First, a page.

HARTFORD- State Representatives Brenda Kupchick (R-132) and Laura Devlin (R-134) along with Judiciary committee member State Senator Tony Hwang (R-28) hailed passage of legislation that they co-sponsored to combat gun violence, which included a ban on so-called “ghost guns” and bump stocks by the legislature’s Judiciary committee.
“Bump stocks serve no substantial value other than to permit a firearm to fire off an increased rate of deadly ammunition. Ghost guns are a dangerous pathway to illegal gun ownership, putting guns in the hands of felons and those who have been convicted of domestic violence,” Rep. Devlin said, “These two firearm safety proposals are common sense changes that can and should be made, but let us not forget that having adequate mental health services for those that need care will go a long way to combating gun violence in our communities.”
“There is no single solution that will put an end to the national epidemic of gun violence,” Sen. Tony Hwang said. “Banning bump stocks and ghost guns in Connecticut will represent a step forward. At the same time, I continue to stress that a balanced approach to addressing this epidemic requires that more attention be paid to mental health and school safety issues. I will continue working to find ways to lead the community conversation on these vitally important public policy areas. We should never stop striving to make our communities safer.”
“Both pieces of legislation that passed the Judiciary Committee are reasonable proposals that I do not believe will infringe on the rights of law-abiding gun owners,” said Rep. Kupchick. “Bump stocks, clearly, are a way to circumvent the 1986 ban on fully-automatic weapons. Gun owners I have spoken with agree that there is no legitimate use for these novelty items. Prohibiting guns without serial numbers is also in the category of sensible laws that will promote gun safety in Connecticut.”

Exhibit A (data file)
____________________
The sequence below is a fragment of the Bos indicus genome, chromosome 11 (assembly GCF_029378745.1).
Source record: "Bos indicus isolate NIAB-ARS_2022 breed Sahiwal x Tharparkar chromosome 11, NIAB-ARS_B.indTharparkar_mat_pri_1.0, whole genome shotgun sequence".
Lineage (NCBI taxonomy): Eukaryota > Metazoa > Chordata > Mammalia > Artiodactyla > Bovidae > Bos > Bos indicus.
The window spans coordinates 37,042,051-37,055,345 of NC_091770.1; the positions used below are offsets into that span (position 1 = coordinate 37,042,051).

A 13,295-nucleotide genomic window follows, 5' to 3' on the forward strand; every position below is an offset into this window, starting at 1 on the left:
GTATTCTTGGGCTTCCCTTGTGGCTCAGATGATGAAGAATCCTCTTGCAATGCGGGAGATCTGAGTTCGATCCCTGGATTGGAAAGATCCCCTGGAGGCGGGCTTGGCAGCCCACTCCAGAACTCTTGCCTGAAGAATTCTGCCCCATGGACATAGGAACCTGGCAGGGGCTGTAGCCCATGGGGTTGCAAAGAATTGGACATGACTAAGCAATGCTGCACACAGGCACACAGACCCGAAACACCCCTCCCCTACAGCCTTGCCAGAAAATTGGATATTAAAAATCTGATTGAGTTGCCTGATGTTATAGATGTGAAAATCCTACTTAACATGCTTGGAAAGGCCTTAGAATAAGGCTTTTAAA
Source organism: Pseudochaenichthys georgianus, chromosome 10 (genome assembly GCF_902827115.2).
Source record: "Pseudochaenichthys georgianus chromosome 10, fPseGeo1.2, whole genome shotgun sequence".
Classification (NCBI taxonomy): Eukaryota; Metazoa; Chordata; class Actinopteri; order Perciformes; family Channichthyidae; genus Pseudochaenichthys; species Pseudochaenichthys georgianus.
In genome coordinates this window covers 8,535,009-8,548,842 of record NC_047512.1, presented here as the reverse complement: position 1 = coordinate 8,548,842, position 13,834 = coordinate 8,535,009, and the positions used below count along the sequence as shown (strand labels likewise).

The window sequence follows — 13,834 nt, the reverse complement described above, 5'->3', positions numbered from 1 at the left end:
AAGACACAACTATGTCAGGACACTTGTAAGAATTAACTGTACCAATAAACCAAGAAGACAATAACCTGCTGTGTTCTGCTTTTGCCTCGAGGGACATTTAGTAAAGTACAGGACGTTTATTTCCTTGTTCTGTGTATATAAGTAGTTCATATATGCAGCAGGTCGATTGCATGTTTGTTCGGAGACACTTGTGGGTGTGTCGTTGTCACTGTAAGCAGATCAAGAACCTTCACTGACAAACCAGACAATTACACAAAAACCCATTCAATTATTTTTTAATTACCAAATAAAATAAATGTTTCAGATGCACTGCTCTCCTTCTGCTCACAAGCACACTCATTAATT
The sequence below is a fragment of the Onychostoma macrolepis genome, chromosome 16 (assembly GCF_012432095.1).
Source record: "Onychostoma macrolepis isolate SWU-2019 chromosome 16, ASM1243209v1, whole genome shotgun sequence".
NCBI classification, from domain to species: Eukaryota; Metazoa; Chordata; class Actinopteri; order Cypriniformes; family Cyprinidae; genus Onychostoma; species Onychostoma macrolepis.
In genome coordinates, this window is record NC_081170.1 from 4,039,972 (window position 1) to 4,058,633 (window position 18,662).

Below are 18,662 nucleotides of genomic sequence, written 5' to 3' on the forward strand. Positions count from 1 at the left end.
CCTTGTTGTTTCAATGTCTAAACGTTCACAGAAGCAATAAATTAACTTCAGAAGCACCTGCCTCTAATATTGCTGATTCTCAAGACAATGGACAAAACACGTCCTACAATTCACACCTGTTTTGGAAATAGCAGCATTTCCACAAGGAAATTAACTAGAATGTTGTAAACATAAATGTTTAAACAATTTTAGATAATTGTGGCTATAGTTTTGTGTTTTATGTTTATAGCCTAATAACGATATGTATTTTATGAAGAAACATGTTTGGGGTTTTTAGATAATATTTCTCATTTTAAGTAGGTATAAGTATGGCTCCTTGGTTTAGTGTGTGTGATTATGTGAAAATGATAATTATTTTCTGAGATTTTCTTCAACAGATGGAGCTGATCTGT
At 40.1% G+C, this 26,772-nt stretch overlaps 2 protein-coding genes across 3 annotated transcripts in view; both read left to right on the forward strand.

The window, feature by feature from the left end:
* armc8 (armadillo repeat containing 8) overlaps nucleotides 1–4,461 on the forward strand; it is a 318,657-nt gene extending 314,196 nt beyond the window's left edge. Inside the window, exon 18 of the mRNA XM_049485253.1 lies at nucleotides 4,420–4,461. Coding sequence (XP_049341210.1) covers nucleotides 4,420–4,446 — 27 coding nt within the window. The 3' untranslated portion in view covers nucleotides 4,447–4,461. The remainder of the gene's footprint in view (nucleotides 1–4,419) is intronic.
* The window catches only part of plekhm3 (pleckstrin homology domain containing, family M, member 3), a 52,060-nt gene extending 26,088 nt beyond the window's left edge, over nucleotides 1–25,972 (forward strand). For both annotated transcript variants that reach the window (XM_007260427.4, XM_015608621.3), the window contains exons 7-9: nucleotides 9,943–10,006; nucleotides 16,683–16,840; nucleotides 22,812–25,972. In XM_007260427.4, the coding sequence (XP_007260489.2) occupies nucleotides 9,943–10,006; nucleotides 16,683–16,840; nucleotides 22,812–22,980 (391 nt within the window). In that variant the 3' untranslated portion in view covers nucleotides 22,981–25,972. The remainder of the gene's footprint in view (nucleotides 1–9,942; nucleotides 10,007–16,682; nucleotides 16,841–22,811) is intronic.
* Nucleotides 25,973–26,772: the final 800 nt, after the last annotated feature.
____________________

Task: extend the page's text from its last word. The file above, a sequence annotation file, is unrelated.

The bump stock legislation, HB-5542 would ban the sale or transfer, possession, manufacturing or use of bump stocks or other accessories to increase the rate of fire of a firearm.
Bump stocks and similar devices came into the public consciousness after the Las Vegas mass shooting in October, when the shooter primarily used a bump stock on his AR-15 to allow automatic firing, resulting in 58 deaths and 489 wounded. Fully automatic weapons have been illegal since 1986.
The ghost gun legislation, HB-5540, would ban guns without serial numbers and regulate those which are sold in a form requiring the purchaser to finish assembly or that are homemade.
Untraceable firearms, commonly called ‘ghost guns’ are sold by companies that sell gun kits, instructions and do-it-yourself components online to help people build their own guns with no serial number. It’s currently a legal system that bypasses all background checks and firearm registration.
Now that the firearm safety legislation passed the Judiciary committee, the proposals move the State House and Senate for a full debate and vote.